‘The Dragons felt no pity for the weak,’ Norlan observed. ‘Pity is the sentiment of weaklings for weaklings. Men and Dragons do not pity.’ He was silent for a while, then, turning to Morgbraith a face ash grey in the ghastly light, he said gravely: ‘Remember that, Boy.’
And Morgbraith raised his eyes to the grim, grey crags of the mountains and thought of the ancient, solitary creature that he knew to be lurking somewhere in the darkness of the mountains’ shadows: the Dragon which had dwelt there alone, years beyond numbering, the last of his noble race, brooding in the deep caverns of his forefathers. And Morgbraith knew that Norlan knew what he thought, and he said quietly: ‘I shall remember it.’ p. 43
When Morgbraith finally enters the dragon’s cave the encounter does not turn out as he expects. A minor piece, but I rather liked this poignant tale.
This issue’s cover is my favourite of Vortex’s short run, and it surely must be one of Eddie Jones’s best pieces. It makes this issue really look like an SF magazine. There is an unadorned copy of the painting on the rear cover.
The Interior artwork is by some expected names (Eddie Jones, Michelle Robson, and Jocelyn Almond) and some previously unseen here: Terry Brace produces some professional level work for Dixon’s story, and Richard Glynn Jones has a few decorating the interview with Michael Moorcock.
The Editorial by Keith Seddon is another one where he gets into categories and labels again, and he also mentions he is receiving a lot of speculative fiction submissions:
As an Editor I find myself in the position of Intermediary between the Writer and the Reader. The material which is submitted for publication in VORTEX might be divided into three categories; Science Fiction, Fantasy and Speculative Fiction. A large proportion of the material I receive would be placed in this last category, which new form of writing is now superseding the older forms of SF. Much of the new Speculative Fiction I refer to is poorly written. The exploratory nature of it naturally tends towards experimental efforts by amateurs. Nevertheless, there is much of this type of material of an acceptable standard that has been rejected by VORTEX because of our present policy of publishing a variety of types of that which has previously been grouped as SF. It seems that other terms such as ‘Gothic’ and “Surrealistic’ are now needed to apply to styles within the new category of Speculative Fiction which at present is extended to a wide range of literature. p. 1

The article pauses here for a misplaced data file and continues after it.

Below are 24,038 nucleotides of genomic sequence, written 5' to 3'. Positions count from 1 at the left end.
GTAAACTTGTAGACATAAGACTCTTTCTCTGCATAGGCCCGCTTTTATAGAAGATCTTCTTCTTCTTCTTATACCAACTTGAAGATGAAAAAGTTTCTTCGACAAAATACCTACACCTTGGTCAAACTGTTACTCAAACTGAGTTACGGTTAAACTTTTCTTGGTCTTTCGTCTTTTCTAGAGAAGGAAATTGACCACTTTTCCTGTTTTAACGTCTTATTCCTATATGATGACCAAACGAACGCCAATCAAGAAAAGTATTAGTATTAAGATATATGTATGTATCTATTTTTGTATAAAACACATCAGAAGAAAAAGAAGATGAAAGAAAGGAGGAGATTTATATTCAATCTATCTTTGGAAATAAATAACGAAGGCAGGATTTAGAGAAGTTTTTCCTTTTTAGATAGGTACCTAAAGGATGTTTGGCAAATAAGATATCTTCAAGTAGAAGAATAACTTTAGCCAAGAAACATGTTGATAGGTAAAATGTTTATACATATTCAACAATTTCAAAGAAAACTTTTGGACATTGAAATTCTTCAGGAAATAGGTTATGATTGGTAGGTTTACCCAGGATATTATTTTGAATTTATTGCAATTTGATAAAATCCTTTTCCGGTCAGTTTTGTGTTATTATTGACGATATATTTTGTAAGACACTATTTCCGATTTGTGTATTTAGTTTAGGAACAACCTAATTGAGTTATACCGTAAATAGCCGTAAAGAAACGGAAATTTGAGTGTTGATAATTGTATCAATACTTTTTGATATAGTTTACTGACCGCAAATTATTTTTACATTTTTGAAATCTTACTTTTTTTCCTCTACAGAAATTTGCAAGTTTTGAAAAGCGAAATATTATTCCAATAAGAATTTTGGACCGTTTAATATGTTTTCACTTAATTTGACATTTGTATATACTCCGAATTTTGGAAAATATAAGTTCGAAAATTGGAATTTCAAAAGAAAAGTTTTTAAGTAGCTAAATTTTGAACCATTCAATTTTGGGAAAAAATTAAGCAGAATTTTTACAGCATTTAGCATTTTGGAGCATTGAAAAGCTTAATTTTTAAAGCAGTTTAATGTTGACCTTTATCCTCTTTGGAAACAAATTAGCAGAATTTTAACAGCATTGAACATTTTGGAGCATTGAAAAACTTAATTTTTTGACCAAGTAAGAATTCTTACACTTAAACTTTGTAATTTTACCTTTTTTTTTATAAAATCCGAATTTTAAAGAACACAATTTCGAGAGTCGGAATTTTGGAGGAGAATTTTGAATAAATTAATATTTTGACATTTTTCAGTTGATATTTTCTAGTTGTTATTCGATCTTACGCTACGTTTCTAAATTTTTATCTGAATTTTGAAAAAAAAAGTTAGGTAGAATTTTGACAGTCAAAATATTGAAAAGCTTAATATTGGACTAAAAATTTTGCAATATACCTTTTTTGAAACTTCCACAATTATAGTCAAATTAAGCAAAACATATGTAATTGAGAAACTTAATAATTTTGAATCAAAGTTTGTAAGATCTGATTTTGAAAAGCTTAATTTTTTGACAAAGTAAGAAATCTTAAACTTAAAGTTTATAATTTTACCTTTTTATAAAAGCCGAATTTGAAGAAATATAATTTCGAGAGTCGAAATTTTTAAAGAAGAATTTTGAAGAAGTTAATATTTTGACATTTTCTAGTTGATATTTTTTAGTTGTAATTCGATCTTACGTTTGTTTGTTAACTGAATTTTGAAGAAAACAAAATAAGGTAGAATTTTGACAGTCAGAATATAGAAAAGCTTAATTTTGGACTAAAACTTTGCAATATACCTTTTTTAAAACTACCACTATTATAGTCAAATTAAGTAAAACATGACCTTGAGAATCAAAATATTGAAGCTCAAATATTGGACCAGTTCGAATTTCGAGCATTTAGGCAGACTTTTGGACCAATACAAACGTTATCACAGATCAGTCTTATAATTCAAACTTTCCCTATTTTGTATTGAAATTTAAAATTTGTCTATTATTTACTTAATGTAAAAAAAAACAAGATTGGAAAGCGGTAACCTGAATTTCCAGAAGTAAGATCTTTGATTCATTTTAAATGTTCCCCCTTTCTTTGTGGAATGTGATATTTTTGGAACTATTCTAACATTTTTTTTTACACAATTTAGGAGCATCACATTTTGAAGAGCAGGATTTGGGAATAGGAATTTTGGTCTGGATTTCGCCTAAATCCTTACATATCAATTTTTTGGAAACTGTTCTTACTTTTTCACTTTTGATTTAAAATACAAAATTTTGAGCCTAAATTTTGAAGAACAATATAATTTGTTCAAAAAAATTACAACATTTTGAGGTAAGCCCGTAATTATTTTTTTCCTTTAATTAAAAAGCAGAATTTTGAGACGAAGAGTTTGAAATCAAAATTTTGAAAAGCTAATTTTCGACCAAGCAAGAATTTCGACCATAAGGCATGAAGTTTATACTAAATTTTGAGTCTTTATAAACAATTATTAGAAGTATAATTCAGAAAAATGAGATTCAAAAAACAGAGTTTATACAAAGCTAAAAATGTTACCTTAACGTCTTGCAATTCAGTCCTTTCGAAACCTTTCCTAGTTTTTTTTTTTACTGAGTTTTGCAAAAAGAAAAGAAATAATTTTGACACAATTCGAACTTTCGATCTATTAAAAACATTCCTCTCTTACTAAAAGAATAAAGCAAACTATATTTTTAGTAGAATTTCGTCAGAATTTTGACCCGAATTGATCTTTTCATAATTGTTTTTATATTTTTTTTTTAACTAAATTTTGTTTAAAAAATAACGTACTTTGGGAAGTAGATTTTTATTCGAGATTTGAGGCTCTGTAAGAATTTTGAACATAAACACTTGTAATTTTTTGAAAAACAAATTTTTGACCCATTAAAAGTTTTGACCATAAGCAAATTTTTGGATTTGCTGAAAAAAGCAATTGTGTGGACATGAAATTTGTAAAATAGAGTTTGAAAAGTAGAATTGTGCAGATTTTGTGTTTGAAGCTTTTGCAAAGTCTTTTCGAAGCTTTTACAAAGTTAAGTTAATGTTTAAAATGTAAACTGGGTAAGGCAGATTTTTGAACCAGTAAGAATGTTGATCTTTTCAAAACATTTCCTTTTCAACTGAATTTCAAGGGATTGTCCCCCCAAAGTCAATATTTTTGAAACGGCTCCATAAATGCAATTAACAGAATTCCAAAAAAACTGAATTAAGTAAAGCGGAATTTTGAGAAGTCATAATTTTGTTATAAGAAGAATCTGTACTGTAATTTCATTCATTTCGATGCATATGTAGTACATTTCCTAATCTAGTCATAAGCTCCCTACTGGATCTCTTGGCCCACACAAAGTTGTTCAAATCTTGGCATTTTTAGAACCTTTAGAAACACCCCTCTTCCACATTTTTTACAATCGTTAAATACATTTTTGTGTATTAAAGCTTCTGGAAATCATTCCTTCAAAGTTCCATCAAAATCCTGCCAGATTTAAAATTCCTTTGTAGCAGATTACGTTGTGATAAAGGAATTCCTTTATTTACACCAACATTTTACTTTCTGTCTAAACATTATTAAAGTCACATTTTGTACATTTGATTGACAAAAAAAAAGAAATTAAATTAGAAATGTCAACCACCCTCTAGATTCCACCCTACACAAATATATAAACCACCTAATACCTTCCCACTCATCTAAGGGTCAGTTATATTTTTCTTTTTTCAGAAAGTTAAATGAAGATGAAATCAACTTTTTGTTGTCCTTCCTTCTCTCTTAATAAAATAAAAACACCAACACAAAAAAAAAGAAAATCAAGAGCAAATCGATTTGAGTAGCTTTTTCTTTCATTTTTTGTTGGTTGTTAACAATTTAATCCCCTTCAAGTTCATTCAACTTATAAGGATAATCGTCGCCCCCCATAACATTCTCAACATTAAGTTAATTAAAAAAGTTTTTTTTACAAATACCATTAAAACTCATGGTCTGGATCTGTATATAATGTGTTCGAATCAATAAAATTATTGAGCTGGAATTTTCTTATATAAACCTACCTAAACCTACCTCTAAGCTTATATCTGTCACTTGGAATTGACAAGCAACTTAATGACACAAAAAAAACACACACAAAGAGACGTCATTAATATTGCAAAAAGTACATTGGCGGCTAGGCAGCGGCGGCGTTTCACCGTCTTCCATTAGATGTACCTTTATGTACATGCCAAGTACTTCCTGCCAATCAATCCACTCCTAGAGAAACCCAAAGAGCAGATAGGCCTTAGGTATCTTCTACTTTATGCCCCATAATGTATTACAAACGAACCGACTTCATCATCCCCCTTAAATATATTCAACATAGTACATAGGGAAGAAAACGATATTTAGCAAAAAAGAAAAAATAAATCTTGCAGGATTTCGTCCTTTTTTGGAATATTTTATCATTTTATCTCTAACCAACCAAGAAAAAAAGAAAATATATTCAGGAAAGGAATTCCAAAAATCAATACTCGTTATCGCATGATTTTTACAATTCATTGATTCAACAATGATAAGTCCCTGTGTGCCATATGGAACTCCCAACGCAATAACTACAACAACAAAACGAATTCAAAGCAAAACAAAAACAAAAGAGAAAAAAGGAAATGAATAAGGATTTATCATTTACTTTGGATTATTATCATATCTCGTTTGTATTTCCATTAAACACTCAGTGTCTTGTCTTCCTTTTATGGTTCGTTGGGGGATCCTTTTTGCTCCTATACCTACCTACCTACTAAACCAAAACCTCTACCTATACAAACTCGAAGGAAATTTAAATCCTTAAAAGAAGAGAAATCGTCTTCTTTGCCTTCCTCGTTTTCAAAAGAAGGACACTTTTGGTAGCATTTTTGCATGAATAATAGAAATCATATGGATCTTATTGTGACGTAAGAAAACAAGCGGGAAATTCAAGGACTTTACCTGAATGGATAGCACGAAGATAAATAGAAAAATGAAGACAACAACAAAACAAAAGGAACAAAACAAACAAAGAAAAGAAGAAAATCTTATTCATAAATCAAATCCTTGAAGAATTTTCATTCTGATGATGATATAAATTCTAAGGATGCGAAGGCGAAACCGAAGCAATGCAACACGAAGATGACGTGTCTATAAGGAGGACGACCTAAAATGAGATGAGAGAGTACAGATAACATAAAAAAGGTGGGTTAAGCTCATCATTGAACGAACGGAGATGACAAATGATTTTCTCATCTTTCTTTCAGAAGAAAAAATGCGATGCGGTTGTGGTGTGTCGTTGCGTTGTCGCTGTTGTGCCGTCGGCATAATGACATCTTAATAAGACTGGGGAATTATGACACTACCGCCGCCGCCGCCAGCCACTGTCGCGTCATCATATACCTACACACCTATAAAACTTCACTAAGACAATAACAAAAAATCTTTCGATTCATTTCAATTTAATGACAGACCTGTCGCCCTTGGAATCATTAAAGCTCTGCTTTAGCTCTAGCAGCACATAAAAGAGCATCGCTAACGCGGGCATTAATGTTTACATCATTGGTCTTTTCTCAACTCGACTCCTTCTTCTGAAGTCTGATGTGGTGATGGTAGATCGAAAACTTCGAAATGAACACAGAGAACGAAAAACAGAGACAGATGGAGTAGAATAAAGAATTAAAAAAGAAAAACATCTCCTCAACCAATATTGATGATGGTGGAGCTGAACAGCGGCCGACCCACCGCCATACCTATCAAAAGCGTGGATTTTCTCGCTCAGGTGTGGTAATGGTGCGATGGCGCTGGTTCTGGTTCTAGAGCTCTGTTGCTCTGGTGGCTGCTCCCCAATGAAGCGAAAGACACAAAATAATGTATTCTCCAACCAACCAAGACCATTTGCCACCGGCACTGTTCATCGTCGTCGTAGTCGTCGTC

And I Type Rather Fast . . . : An Interview with Michael Moorcock by Mark Ambient (my memory is that this was a pseudonym for the editor, but I can’t point to anything to confirm this) mostly has Moorcock talking about writing and Jerry Cornelius.
Keith Seddon follows the interview with a sidebar review of The Condition of Muzak, where he manages to say almost nothing about the book other than that it isn’t as good as The English Assassin. He recommends it nevertheless.